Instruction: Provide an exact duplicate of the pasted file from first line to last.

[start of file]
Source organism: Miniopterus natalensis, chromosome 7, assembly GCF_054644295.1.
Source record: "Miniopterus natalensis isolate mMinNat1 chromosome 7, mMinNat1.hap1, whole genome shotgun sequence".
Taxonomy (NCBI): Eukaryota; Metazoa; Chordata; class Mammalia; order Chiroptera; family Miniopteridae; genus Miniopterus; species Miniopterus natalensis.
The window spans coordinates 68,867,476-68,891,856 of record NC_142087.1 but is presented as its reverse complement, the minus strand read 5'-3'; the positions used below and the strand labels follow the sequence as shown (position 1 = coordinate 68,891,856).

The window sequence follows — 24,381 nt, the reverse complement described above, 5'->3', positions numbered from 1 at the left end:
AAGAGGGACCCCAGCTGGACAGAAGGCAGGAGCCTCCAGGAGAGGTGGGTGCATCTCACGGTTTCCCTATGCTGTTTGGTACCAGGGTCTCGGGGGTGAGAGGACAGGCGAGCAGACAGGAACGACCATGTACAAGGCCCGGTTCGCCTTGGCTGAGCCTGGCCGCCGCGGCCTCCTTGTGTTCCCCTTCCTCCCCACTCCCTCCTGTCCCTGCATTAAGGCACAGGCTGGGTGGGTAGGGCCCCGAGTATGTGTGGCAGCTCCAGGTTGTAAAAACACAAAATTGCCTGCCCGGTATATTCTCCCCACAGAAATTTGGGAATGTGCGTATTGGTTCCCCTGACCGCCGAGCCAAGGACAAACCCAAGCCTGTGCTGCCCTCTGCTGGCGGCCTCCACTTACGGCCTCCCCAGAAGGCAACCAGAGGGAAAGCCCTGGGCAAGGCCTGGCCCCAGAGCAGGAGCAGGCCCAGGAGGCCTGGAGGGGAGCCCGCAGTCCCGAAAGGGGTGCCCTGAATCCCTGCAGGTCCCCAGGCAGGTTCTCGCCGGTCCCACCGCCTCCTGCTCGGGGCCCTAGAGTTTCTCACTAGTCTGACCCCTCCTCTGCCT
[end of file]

Source organism: Miniopterus natalensis, chromosome 7, assembly GCF_054644295.1.
Source record: "Miniopterus natalensis isolate mMinNat1 chromosome 7, mMinNat1.hap1, whole genome shotgun sequence".
Taxonomy (NCBI): Eukaryota; Metazoa; Chordata; class Mammalia; order Chiroptera; family Miniopteridae; genus Miniopterus; species Miniopterus natalensis.
The window spans coordinates 68,867,476-68,891,856 of record NC_142087.1 but is presented as its reverse complement, the minus strand read 5'-3'; the positions used below and the strand labels follow the sequence as shown (position 1 = coordinate 68,891,856).

The window sequence follows — 24,381 nt, the reverse complement described above, 5'->3', positions numbered from 1 at the left end:
AAGAGGGACCCCAGCTGGACAGAAGGCAGGAGCCTCCAGGAGAGGTGGGTGCATCTCACGGTTTCCCTATGCTGTTTGGTACCAGGGTCTCGGGGGTGAGAGGACAGGCGAGCAGACAGGAACGACCATGTACAAGGCCCGGTTCGCCTTGGCTGAGCCTGGCCGCCGCGGCCTCCTTGTGTTCCCCTTCCTCCCCACTCCCTCCTGTCCCTGCATTAAGGCACAGGCTGGGTGGGTAGGGCCCCGAGTATGTGTGGCAGCTCCAGGTTGTAAAAACACAAAATTGCCTGCCCGGTATATTCTCCCCACAGAAATTTGGGAATGTGCGTATTGGTTCCCCTGACCGCCGAGCCAAGGACAAACCCAAGCCTGTGCTGCCCTCTGCTGGCGGCCTCCACTTACGGCCTCCCCAGAAGGCAACCAGAGGGAAAGCCCTGGGCAAGGCCTGGCCCCAGAGCAGGAGCAGGCCCAGGAGGCCTGGAGGGGAGCCCGCAGTCCCGAAAGGGGTGCCCTGAATCCCTGCAGGTCCCCAGGCAGGTTCTCGCCGGTCCCACCGCCTCCTGCTCGGGGCCCTAGAGTTTCTCACTAGTCTGACCCCTCCTCTGCCT